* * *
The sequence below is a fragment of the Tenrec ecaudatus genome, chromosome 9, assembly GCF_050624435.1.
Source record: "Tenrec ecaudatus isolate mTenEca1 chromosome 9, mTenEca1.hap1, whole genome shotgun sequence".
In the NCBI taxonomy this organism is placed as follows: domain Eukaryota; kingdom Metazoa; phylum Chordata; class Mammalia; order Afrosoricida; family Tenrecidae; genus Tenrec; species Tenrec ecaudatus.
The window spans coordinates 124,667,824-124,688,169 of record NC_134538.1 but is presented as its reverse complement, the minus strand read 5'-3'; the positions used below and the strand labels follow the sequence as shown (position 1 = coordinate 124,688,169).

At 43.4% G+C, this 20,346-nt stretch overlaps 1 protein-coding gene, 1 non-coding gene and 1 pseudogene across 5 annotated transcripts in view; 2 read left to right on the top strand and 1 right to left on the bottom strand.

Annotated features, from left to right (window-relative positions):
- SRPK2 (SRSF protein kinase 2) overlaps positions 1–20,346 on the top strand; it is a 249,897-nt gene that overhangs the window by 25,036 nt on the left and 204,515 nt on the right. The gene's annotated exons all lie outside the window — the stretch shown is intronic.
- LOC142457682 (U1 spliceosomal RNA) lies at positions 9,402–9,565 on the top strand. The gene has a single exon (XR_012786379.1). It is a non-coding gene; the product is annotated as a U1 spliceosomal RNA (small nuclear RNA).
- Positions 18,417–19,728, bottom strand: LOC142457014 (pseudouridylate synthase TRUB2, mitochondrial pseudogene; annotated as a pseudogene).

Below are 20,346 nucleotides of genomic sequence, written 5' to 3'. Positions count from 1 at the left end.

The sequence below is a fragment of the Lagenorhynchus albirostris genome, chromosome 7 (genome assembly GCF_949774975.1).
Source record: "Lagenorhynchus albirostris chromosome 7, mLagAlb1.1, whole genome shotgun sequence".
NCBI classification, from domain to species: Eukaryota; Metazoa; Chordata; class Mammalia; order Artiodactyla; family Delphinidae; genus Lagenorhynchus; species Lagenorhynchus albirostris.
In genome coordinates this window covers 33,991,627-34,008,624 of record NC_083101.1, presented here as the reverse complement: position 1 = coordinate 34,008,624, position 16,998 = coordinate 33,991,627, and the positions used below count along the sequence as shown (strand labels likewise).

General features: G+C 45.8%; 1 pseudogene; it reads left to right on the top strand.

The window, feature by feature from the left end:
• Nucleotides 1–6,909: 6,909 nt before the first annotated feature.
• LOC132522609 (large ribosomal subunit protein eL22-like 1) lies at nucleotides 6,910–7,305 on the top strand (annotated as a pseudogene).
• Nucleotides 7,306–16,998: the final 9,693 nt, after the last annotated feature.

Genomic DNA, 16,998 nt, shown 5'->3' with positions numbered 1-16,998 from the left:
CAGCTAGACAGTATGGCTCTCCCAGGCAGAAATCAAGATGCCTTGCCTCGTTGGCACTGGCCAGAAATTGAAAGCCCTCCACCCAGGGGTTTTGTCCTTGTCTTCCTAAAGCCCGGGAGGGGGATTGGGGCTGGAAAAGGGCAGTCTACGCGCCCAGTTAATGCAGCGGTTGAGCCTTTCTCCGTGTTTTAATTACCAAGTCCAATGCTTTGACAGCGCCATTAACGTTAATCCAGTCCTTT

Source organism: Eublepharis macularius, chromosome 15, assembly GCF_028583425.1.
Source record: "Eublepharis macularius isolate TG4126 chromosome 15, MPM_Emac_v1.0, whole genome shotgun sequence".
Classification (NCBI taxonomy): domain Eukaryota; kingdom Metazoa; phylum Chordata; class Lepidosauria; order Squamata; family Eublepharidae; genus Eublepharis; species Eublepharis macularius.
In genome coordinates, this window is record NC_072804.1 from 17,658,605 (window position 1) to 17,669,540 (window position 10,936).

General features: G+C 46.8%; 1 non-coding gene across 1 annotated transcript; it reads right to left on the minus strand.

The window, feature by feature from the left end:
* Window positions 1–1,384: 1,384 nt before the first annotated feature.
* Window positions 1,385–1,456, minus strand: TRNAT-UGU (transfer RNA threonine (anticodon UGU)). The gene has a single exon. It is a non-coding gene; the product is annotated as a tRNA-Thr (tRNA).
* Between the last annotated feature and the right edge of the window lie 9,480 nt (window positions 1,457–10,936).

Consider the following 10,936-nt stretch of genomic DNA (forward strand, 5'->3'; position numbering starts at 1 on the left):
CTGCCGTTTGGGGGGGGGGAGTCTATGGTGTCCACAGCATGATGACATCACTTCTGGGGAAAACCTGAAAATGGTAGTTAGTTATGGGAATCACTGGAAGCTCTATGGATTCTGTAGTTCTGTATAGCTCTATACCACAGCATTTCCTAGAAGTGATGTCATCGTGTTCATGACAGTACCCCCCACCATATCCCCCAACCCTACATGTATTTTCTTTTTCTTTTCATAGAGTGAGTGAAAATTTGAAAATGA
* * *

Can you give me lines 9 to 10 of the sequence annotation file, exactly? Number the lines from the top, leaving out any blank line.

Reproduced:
- Positions 18,417–19,728, bottom strand: LOC142457014 (pseudouridylate synthase TRUB2, mitochondrial pseudogene; annotated as a pseudogene).

Below are 20,346 nucleotides of genomic sequence, written 5' to 3'. Positions count from 1 at the left end.